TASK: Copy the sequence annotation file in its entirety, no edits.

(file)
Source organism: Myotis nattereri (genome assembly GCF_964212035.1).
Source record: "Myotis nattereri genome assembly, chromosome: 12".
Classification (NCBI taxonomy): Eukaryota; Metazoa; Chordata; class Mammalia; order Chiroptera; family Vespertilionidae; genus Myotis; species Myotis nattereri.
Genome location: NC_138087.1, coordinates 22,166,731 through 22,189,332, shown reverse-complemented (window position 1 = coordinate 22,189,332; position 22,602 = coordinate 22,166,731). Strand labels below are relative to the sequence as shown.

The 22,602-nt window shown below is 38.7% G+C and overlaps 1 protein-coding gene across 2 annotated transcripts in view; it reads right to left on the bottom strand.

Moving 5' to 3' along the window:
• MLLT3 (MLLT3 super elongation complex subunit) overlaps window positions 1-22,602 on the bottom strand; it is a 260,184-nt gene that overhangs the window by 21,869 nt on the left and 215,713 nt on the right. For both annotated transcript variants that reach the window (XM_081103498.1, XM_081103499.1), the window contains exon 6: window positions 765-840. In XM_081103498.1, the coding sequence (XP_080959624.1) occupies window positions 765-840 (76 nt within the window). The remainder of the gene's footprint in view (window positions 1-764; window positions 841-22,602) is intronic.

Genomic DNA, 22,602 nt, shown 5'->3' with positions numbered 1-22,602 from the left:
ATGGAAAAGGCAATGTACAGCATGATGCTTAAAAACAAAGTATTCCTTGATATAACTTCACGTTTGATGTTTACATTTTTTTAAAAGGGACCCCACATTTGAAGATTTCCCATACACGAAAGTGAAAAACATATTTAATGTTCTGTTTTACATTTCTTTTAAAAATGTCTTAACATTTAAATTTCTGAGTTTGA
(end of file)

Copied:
Source organism: Myotis nattereri (genome assembly GCF_964212035.1).
Source record: "Myotis nattereri genome assembly, chromosome: 12".
Classification (NCBI taxonomy): Eukaryota; Metazoa; Chordata; class Mammalia; order Chiroptera; family Vespertilionidae; genus Myotis; species Myotis nattereri.
Genome location: NC_138087.1, coordinates 22,166,731 through 22,189,332, shown reverse-complemented (window position 1 = coordinate 22,189,332; position 22,602 = coordinate 22,166,731). Strand labels below are relative to the sequence as shown.

The 22,602-nt window shown below is 38.7% G+C and overlaps 1 protein-coding gene across 2 annotated transcripts in view; it reads right to left on the bottom strand.

Moving 5' to 3' along the window:
• MLLT3 (MLLT3 super elongation complex subunit) overlaps window positions 1-22,602 on the bottom strand; it is a 260,184-nt gene that overhangs the window by 21,869 nt on the left and 215,713 nt on the right. For both annotated transcript variants that reach the window (XM_081103498.1, XM_081103499.1), the window contains exon 6: window positions 765-840. In XM_081103498.1, the coding sequence (XP_080959624.1) occupies window positions 765-840 (76 nt within the window). The remainder of the gene's footprint in view (window positions 1-764; window positions 841-22,602) is intronic.

Genomic DNA, 22,602 nt, shown 5'->3' with positions numbered 1-22,602 from the left:
ATGGAAAAGGCAATGTACAGCATGATGCTTAAAAACAAAGTATTCCTTGATATAACTTCACGTTTGATGTTTACATTTTTTTAAAAGGGACCCCACATTTGAAGATTTCCCATACACGAAAGTGAAAAACATATTTAATGTTCTGTTTTACATTTCTTTTAAAAATGTCTTAACATTTAAATTTCTGAGTTTGA